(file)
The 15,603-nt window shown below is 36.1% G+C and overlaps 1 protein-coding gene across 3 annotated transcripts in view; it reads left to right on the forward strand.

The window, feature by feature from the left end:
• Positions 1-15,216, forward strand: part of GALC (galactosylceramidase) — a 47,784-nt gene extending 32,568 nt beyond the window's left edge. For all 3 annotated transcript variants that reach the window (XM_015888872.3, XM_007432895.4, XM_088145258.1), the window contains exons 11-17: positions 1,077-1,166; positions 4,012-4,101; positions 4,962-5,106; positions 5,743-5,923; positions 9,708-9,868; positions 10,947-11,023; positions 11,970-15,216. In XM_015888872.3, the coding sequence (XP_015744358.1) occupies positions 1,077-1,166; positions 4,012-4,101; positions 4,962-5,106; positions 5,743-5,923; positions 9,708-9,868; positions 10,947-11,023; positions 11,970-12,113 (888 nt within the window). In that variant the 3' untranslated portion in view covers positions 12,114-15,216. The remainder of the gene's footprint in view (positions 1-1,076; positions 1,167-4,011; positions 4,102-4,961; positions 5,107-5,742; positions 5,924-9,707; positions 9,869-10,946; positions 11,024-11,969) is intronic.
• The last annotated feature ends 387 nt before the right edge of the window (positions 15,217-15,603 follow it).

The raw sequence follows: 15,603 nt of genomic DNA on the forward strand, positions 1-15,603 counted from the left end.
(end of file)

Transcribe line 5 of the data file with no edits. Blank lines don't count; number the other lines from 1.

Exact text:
The raw sequence follows: 15,603 nt of genomic DNA on the forward strand, positions 1-15,603 counted from the left end.